Top 5 French Whites
France is the traditional home of chardonnay, the world's most popular wine grape, white or red. But Burgundy, the region that made chardonnay famous isn't exactly awash in value wines. There is at least one pair of reliable, value priced Burgundies on our list, but the rest are from southern France's Rhone Valley and Languedoc regions that produce the bulk of the country's value wines. This is another list that could easily be – and may be soon – a Top 10 list, but the requirement for consistency year in and year out is what eliminates many good French values. The variations from one growing season to the next tend to be more pronounced in France than in some wine-making regions, like California and Chile, for example. Thus, it takes great effort and care to produce good, inexpensive wines in virtually every vintage, as the producers below do.
For the third straight year (see here and here) this perennial value from the Languedoc region in southern France, Picpoul de Pinet from the Cave de Pomerols coop is our go-to summertime white (along with the $5 ‘chicken wine’ at #2). A wine that influential critic Robert Parker as called “a quintessential aperitif dry white," Picpoul de Pinet Cave de Pomerols scored a remarkably consistent 87 points, 88, 89 and 88 points from Parker’s Wine Advocate for the 2006 through 2009 vintages.
La Vieille Ferme is remarkably consistent from year to year. The 2010 hasn’t yet been reviewed by the major wine critics, but the past five vintages have all earned 86 points from Wine Spectator, and the scores from Wine Advocate for years 2003 through 2009 were: 86 points, 85, 86, 87, 86, 85, and 86 points for 2009. Not bad for a wine that typically sells for $7 to $8 a bottle and now can be had for less than $5.
Perrin Côtes du Rhône Reserve blanc is a typical Rhône blend of 50 percent grenache blanc (a different grape altogether than grenache), 30 percent viognier, and the rest equal parts roussanne and marsanne. “Fresh and breezy, with green plum and melon rind notes that stay focused through the light-bodied finish,” is how Wine Spectator’s James Molesworth described the 2009. Wine Advocate’s Robert Parker scored it 88 points, noting the wine “exhibits fresh aromas of quince, honeysuckle and citrus in its medium-bodied, nicely textured, dry, crisp personality.” Perrin Reserve is widely available throughout the District, Maryland and Virginia for $9 to $12.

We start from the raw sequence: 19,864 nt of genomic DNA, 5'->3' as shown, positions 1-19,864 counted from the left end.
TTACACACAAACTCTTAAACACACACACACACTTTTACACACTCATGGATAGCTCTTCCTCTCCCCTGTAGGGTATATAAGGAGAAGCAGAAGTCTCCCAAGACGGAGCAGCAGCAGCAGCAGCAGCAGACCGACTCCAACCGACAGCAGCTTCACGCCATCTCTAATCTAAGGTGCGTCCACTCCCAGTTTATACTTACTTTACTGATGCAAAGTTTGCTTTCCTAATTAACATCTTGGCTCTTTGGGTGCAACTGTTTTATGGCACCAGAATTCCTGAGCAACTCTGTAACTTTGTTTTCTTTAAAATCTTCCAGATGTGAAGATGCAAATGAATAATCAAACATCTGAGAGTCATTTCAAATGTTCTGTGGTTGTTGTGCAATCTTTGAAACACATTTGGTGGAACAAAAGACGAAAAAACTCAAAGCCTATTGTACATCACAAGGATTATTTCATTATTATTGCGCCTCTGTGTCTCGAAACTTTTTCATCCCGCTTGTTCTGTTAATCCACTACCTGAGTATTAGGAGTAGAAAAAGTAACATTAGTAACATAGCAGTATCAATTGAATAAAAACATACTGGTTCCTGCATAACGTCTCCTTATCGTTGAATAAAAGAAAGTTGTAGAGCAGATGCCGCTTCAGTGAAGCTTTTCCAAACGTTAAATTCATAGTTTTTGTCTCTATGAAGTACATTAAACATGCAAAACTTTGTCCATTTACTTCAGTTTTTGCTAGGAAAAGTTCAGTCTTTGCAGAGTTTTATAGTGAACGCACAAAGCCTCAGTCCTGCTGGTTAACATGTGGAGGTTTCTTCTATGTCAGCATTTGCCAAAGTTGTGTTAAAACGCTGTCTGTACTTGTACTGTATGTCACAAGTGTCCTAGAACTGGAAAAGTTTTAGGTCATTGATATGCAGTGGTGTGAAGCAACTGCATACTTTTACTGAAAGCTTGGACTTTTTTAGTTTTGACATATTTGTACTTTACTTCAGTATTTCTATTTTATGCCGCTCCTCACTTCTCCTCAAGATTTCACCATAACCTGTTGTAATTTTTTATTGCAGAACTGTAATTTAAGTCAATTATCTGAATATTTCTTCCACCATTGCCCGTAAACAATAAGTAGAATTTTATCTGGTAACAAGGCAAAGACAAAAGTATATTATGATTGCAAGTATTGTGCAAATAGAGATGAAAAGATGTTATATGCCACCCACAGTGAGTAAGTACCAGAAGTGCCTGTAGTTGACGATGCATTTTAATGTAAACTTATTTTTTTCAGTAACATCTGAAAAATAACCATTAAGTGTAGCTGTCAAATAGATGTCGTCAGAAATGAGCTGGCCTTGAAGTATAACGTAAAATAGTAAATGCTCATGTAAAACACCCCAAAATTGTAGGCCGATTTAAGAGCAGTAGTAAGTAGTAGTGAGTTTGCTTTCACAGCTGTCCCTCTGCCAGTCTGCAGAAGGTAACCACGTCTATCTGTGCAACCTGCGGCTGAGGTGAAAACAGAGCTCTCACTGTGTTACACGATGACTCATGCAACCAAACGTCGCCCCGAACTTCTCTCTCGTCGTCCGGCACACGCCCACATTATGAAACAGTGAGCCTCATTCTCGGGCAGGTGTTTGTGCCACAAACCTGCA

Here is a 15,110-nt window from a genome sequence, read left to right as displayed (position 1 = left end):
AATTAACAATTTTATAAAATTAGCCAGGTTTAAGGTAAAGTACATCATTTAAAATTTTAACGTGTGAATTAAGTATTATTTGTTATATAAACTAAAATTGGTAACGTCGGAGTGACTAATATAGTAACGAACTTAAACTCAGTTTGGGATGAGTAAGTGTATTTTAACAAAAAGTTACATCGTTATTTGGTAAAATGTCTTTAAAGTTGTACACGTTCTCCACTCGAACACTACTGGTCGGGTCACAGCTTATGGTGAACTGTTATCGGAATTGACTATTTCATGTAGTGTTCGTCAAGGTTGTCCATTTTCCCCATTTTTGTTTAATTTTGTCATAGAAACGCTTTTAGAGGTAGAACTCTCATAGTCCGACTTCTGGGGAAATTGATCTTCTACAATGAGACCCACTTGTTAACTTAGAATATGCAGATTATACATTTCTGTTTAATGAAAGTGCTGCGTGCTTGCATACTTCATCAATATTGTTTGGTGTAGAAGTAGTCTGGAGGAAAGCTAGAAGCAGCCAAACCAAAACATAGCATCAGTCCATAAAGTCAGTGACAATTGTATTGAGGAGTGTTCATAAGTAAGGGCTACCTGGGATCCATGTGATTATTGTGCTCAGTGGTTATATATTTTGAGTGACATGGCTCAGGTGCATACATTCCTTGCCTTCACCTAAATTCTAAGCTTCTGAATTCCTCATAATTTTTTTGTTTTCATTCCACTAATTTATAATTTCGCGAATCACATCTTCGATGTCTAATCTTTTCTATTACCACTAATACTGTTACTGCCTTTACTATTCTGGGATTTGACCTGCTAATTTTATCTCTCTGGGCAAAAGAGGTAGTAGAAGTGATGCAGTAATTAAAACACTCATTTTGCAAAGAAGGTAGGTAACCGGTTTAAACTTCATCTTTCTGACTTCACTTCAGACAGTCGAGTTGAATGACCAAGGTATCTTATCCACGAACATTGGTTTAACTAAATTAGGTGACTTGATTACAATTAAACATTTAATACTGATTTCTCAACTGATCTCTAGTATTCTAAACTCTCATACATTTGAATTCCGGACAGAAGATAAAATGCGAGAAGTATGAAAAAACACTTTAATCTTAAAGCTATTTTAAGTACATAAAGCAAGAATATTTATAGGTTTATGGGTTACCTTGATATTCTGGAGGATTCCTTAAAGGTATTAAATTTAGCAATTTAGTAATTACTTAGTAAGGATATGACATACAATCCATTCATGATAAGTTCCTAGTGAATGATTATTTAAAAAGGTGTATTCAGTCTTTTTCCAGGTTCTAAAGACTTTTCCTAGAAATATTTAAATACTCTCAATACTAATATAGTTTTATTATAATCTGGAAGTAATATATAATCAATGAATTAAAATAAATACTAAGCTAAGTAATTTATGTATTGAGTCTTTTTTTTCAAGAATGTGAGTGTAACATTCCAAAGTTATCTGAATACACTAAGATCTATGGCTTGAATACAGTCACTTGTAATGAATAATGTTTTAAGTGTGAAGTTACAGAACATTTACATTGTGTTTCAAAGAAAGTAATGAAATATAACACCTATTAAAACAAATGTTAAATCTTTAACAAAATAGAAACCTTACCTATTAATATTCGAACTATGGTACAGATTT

4 Cave de Lugny Mâcon-Villages or Mâcon-Lugny “Les Charmes”
A French white that typically doesn’t fall into the value category is chardonnay from Burgundy. But one of southern Burgundy's largest and most modern cooperatives – comprised of over 250 wine-growing estates and 1,500 hectares of vines in the Mâcon region – Cave de Lugny produces a pair of whites that are consistently good and widely available for $12 to $15 or less (sometimes much less, like the sale at Pearson’s a few years back for $7.99 a bottle). The Cave de Lugny Macon-Villages is a blend chardonnay from different estates, while for a few dollars more the Mâcon-Lugny “Les Charmes” ($12.99 at Calvert Woodley and only $10.99 at Corridor Wine & Spirits) is made from grapes grown at a single vineyard on a plateau named “Les Charmes” in the commune of Lugny.
5 Domaine de Coussergues (various white varietals)
Most $10 white wines have a little added sweetness aimed at appealing to the American masses. But the whites from Domaine de Coussergues is one of the most reliable producers of inexpensive whites that have the fruit Americans like plus the crispness Washingtonians need for sipping in summer’s heat and humidity. The estate, founded in 1495 by a land grant from Charles VIII, is in the Languedoc region of southern France, one of the best sources of good, inexpensive wine. It grows a variety red and white wine grapes, including chardonnay, sauvignon blanc and viognier, and makes a varietal (meaning single grape type is used or is dominant) of each. But the most widely available white around here is the chardonnay-viognier blend.